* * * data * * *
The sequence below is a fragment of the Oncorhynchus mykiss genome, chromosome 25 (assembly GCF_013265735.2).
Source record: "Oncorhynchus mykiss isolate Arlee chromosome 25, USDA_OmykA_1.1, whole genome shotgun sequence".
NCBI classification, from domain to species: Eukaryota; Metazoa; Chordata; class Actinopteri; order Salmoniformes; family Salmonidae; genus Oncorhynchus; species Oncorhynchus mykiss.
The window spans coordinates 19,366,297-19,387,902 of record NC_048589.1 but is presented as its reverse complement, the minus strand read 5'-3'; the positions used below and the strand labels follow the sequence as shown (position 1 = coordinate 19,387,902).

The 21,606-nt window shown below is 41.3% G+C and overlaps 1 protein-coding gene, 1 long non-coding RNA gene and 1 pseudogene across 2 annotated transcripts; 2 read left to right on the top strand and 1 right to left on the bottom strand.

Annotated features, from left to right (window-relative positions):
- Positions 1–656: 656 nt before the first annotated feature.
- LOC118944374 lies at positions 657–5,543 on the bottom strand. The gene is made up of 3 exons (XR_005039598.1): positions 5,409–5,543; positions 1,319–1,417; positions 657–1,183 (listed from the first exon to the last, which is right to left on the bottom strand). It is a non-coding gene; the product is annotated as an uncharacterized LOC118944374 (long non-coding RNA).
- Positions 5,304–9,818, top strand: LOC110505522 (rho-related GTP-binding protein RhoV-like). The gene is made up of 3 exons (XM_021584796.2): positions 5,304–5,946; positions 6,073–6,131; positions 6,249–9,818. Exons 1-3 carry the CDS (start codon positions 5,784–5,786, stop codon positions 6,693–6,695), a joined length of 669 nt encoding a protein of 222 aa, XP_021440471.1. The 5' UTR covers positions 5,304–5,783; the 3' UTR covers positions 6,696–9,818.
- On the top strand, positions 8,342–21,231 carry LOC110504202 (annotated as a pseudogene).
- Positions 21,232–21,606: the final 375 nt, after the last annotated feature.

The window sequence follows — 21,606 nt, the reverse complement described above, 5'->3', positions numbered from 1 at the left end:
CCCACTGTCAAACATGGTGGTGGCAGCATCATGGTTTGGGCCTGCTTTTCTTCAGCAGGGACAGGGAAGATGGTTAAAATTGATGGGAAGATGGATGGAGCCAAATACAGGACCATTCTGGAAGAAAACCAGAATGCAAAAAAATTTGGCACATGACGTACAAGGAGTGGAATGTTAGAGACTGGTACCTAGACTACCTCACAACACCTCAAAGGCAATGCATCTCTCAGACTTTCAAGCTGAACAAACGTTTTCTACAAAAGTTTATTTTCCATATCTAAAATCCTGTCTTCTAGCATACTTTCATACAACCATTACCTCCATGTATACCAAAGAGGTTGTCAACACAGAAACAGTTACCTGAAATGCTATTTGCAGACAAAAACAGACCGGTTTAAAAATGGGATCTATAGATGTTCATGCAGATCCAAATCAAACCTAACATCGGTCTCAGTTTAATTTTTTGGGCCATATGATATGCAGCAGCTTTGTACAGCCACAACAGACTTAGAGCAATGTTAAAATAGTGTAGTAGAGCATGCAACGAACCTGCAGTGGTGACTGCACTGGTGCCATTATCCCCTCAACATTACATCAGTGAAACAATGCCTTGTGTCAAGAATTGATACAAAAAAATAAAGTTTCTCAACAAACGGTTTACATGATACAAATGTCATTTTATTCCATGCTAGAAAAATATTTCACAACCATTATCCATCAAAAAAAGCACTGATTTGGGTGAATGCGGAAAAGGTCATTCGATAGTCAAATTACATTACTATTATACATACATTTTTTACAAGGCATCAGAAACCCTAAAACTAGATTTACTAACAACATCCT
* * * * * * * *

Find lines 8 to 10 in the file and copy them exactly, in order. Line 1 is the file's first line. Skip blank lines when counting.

- LOC118944374 lies at positions 657–5,543 on the bottom strand. The gene is made up of 3 exons (XR_005039598.1): positions 5,409–5,543; positions 1,319–1,417; positions 657–1,183 (listed from the first exon to the last, which is right to left on the bottom strand). It is a non-coding gene; the product is annotated as an uncharacterized LOC118944374 (long non-coding RNA).
- Positions 5,304–9,818, top strand: LOC110505522 (rho-related GTP-binding protein RhoV-like). The gene is made up of 3 exons (XM_021584796.2): positions 5,304–5,946; positions 6,073–6,131; positions 6,249–9,818. Exons 1-3 carry the CDS (start codon positions 5,784–5,786, stop codon positions 6,693–6,695), a joined length of 669 nt encoding a protein of 222 aa, XP_021440471.1. The 5' UTR covers positions 5,304–5,783; the 3' UTR covers positions 6,696–9,818.
- On the top strand, positions 8,342–21,231 carry LOC110504202 (annotated as a pseudogene).